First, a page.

If you thought our suggestions that CO2 generated by coal power and conversion-to-liquid plants could actually be useful were on the fanciful side, check this story out.
 
An excerpt:
 
"Ambassador Carol van Voorst recently visited the site of Icelandic American firm Carbon Recycling International, which is taking carbon dioxide emissions and converting it to liquid fuel to be used in cars. The process utilizes the clean electricity in Iceland to convert the waste emissions into the new resource. The Ambassador toured the prototype with American CEO K.C. Tran and Icelandic Chief Scientist Dr. Oddur Ingolfsson."
 
If you recall, we did suggest that CO2, with some modification/transformation, could be yet another raw material tossed into the feed of a coal-to-oil conversion plant, along with coal, crop and forestry waste.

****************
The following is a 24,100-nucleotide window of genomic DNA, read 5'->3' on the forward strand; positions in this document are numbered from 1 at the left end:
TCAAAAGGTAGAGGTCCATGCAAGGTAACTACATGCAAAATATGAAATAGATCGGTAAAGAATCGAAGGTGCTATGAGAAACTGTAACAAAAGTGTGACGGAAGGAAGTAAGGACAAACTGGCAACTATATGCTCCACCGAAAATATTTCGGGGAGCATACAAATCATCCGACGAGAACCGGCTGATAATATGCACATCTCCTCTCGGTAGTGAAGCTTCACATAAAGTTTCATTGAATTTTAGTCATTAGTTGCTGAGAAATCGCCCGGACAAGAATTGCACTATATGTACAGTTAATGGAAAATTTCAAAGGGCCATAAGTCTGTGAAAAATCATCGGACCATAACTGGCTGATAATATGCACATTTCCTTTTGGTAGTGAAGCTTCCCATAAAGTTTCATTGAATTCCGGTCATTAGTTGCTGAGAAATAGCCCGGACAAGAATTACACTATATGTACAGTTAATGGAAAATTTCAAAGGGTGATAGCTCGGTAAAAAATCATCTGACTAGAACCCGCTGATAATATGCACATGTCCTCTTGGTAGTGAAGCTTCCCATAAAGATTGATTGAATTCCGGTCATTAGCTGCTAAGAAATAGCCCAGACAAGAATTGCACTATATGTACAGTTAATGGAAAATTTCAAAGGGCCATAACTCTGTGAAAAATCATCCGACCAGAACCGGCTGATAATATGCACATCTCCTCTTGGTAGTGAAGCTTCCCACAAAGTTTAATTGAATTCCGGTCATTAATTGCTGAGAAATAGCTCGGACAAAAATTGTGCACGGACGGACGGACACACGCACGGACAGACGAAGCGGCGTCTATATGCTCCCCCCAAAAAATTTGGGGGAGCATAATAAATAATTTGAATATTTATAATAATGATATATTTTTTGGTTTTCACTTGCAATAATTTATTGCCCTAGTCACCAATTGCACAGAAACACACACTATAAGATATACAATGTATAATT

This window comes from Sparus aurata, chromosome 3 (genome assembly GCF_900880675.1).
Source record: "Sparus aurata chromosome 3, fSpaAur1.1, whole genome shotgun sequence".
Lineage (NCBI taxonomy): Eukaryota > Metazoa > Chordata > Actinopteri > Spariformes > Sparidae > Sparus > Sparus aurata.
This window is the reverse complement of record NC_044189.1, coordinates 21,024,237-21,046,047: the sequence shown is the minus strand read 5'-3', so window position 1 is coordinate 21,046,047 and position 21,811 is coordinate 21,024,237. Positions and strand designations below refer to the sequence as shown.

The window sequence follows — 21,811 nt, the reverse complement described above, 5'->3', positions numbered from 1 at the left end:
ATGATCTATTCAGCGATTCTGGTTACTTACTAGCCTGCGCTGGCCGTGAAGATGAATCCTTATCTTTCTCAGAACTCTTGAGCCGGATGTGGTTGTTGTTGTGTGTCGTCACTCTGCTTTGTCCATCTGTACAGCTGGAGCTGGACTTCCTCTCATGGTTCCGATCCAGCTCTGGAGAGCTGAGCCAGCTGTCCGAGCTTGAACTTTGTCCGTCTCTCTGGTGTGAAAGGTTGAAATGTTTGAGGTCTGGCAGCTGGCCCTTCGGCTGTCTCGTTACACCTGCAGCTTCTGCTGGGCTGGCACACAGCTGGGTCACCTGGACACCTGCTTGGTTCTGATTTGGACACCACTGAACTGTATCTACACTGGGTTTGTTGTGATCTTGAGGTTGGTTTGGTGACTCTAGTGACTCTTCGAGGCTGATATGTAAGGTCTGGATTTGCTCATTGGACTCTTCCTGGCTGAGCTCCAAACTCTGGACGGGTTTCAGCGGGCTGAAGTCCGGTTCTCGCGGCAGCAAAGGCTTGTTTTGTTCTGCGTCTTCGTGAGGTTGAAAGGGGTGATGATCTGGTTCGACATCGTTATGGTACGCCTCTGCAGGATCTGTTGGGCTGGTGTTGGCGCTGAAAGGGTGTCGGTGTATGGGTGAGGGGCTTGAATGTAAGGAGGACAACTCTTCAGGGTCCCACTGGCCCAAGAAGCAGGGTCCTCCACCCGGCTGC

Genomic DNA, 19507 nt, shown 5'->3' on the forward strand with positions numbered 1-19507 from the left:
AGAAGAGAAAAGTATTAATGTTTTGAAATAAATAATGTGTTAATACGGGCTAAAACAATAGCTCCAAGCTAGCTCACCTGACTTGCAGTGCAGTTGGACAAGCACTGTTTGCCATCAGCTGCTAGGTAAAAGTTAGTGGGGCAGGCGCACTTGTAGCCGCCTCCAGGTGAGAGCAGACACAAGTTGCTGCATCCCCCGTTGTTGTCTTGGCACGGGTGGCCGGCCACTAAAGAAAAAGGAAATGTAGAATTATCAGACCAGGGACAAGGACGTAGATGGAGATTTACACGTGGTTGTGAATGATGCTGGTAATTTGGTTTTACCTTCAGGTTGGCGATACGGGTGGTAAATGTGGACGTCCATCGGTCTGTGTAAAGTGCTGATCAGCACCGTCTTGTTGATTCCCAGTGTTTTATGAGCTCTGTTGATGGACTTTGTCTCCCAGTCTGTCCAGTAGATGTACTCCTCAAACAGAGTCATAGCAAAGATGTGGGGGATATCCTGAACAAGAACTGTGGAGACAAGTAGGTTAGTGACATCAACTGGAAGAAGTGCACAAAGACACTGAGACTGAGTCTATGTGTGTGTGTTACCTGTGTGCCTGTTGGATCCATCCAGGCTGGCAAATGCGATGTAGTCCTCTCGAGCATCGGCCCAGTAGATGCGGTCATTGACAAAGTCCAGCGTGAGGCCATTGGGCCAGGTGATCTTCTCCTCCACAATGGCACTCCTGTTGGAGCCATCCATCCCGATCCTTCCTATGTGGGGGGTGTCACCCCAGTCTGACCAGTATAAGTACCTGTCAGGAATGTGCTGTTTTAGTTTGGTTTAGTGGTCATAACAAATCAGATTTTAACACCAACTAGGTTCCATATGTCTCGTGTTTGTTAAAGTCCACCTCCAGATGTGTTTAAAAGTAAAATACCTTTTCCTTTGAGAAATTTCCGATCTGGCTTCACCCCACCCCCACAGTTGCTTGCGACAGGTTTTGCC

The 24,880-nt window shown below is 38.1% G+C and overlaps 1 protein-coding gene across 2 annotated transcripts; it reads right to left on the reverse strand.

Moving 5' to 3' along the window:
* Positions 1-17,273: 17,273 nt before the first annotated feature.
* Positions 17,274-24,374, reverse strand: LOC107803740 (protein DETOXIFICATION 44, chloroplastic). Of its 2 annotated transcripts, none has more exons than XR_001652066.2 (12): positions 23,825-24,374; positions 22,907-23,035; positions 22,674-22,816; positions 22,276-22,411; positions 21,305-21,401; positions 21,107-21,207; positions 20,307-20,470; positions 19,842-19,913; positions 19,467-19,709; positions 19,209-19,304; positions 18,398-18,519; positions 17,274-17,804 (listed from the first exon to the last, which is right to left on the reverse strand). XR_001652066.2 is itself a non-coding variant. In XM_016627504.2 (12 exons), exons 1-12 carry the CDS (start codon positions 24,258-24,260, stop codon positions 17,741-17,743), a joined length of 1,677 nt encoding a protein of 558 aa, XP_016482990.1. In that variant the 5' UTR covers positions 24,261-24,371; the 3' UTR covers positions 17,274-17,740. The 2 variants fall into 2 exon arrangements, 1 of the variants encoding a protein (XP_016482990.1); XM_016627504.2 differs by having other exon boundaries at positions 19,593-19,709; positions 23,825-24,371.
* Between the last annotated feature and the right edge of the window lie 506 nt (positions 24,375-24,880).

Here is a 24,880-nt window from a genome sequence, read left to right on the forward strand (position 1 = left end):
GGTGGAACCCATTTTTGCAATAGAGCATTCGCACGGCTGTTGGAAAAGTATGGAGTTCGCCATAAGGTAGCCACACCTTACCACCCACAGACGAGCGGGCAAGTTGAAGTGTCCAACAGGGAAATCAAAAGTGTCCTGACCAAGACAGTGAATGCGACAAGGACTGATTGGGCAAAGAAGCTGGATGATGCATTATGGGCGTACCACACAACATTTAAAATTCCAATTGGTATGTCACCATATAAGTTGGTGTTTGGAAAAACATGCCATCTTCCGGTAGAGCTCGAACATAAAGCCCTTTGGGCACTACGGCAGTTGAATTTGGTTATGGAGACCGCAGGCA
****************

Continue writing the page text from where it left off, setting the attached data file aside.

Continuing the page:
Oh, and interestingly enough, there has been at least one report that a flow of liquid CO2 has been discovered flowing out from under the tongue of one of Iceland's major glaciers, deep under the ocean. We'll try to track that down and obtain some verification.
 
We guarantee that, if true, the volume of gas in such a phenomenon would make all our hand-wringing over emissions from coal power and coal conversion plants look like one of our old-maid aunts picking lint off our Sunday School sweaters.
 


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